- the condition of being prevalent, or widespread: the prevalence of AIDS in developing countries.
Examples from the Web for prevalence
Contemporary Examples of prevalence
Prevalence depends on context, and sometimes unique advantages outweigh the genetic costs.Mongooses, Meerkats, and Ants, Oh My! Why Some Animals Keep Mating All in the Family
December 29, 2014
Part of the problem is that its prevalence was equally as fleeting as a smile itself.The French Court’s Royal Ban on Smiles
December 14, 2014
It highlights—and exaggerates—the prevalence of GMOs in other sections of your grocery store.Whole Foods' Anti-GMO Swindle
September 15, 2014
The third-most common type of primary headache, cluster headaches, has a prevalence ofHow to Destroy Your Headaches
Dr. Anand Veeravagu, MD, Tej Azad
June 23, 2014
The new data bolsters pre-existing concerns about the prevalence of teen use of e-cigarettes.Teens Are Huge Buyers of Flavored E-Cigs, Studies Show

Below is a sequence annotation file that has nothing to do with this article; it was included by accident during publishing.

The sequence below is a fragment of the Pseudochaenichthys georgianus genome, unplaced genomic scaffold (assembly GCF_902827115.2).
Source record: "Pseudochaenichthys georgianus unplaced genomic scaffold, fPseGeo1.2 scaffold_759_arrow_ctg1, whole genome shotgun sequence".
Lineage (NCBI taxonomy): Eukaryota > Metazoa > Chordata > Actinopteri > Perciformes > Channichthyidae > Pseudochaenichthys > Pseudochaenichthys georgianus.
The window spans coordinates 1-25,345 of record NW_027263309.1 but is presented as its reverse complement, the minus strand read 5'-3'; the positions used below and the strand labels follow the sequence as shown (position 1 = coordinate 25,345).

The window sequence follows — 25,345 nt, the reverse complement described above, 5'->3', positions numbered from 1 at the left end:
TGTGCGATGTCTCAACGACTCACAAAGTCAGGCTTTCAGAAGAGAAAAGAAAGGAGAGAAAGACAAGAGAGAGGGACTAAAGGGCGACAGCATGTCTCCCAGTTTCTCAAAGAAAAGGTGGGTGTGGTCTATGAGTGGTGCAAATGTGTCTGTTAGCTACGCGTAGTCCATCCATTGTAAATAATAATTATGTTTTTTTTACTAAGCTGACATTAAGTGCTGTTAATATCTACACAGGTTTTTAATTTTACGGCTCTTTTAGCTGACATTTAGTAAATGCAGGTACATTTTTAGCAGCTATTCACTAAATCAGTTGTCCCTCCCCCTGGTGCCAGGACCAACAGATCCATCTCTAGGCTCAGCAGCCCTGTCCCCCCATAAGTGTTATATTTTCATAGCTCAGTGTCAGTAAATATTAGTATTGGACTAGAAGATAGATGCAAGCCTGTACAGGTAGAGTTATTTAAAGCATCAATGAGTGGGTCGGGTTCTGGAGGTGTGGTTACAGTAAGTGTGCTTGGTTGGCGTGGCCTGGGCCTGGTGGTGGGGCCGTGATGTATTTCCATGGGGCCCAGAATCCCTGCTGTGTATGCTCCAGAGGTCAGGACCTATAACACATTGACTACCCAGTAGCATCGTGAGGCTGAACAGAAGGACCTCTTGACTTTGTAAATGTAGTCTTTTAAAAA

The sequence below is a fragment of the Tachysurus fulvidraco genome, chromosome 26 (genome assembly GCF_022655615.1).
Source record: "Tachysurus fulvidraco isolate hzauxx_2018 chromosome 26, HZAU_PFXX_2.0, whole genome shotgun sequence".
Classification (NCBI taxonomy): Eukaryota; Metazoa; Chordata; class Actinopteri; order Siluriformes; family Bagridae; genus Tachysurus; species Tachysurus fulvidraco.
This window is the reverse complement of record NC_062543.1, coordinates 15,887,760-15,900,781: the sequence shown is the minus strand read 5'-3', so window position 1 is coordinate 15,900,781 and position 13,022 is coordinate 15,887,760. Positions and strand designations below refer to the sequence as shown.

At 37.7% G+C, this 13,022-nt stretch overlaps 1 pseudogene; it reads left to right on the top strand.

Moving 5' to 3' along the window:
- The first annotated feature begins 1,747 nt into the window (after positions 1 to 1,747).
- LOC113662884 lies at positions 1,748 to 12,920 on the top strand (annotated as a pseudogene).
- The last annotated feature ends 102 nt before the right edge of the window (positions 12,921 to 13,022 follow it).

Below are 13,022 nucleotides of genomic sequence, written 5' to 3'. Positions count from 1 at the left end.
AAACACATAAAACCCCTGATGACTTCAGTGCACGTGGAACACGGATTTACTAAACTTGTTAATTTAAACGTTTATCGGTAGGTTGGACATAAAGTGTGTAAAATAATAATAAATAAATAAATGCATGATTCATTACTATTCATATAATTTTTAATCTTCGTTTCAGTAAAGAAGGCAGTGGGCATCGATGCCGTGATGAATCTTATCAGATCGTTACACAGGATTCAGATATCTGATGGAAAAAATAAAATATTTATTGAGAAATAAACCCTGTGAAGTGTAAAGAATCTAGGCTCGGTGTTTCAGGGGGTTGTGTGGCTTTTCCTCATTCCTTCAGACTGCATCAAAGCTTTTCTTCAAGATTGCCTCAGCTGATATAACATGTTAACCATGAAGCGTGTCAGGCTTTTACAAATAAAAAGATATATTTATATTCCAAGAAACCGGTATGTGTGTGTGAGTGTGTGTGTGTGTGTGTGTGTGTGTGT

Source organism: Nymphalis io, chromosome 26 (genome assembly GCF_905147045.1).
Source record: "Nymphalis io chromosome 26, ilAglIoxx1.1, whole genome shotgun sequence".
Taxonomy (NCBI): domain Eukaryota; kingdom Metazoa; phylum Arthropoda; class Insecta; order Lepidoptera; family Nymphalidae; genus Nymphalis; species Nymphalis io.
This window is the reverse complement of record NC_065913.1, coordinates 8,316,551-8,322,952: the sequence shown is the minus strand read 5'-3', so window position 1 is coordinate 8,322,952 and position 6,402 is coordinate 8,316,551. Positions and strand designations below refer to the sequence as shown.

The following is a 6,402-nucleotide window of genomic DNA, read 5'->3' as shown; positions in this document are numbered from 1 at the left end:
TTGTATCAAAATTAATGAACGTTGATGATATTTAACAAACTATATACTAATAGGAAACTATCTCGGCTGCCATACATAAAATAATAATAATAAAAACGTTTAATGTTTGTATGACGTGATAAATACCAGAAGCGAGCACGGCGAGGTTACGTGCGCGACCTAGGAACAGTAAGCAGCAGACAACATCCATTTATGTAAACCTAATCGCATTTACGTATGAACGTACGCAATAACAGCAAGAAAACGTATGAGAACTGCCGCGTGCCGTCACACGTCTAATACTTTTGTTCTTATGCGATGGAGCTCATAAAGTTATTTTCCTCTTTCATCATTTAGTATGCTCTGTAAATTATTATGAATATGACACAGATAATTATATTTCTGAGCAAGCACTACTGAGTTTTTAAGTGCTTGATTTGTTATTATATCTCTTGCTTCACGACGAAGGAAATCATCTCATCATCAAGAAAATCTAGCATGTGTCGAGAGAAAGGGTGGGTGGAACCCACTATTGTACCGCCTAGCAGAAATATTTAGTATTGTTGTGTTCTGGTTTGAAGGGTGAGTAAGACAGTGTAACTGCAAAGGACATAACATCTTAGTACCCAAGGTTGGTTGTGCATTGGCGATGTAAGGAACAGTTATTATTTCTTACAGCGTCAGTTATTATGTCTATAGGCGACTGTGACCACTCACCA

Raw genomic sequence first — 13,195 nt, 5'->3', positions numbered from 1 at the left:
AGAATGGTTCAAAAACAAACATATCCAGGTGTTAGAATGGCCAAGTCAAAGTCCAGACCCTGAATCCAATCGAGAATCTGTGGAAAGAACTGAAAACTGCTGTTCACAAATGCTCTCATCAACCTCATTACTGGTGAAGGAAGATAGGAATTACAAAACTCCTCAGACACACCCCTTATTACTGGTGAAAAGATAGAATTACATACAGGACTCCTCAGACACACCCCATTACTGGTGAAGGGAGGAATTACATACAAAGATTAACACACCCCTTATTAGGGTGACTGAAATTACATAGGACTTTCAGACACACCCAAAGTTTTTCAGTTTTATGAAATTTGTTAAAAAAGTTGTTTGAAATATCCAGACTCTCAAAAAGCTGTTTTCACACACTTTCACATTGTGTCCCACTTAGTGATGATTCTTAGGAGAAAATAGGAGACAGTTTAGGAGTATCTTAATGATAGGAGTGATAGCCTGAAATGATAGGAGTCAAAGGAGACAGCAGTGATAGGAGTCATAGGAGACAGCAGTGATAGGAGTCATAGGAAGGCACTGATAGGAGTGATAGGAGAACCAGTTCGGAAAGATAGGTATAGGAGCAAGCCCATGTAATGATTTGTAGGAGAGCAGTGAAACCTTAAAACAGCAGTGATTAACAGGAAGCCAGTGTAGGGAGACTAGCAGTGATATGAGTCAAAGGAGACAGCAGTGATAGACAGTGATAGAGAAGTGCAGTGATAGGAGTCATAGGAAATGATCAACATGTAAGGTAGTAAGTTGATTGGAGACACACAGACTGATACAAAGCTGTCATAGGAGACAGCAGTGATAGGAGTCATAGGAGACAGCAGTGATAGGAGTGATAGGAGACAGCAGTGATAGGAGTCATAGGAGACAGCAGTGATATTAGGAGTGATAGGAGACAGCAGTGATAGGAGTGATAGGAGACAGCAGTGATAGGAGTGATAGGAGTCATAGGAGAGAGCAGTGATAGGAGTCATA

June 16, 2014
Historical Examples of prevalence
But the animals not being able to bear the prevalence of light, died.The Babylonian Legends of the Creation
It is not a mere question of wisdom or of taste, this prevalence and idolatry of dogs.
It has even been denied that the prevalence of Neo-Malthusian practices counts at all.The Task of Social Hygiene
There is a human reason for the existence of the concept and for its prevalence in the church.Herein is Love
Reuel L. Howe
How far its prevalence ever extended, or what ground it has lost, I know not.A Journey to the Western Isles of Scotland
Word Origin and History for prevalence
1590s, "fact of having mastery," from Middle French prévalence (15c.), from Late Latin praevalentia, from praevalens, present participle of praevalere (see prevalent). Meaning "condition of being widespread or general" is from 1713.
- The total number of cases of a disease in a given population at a specific time.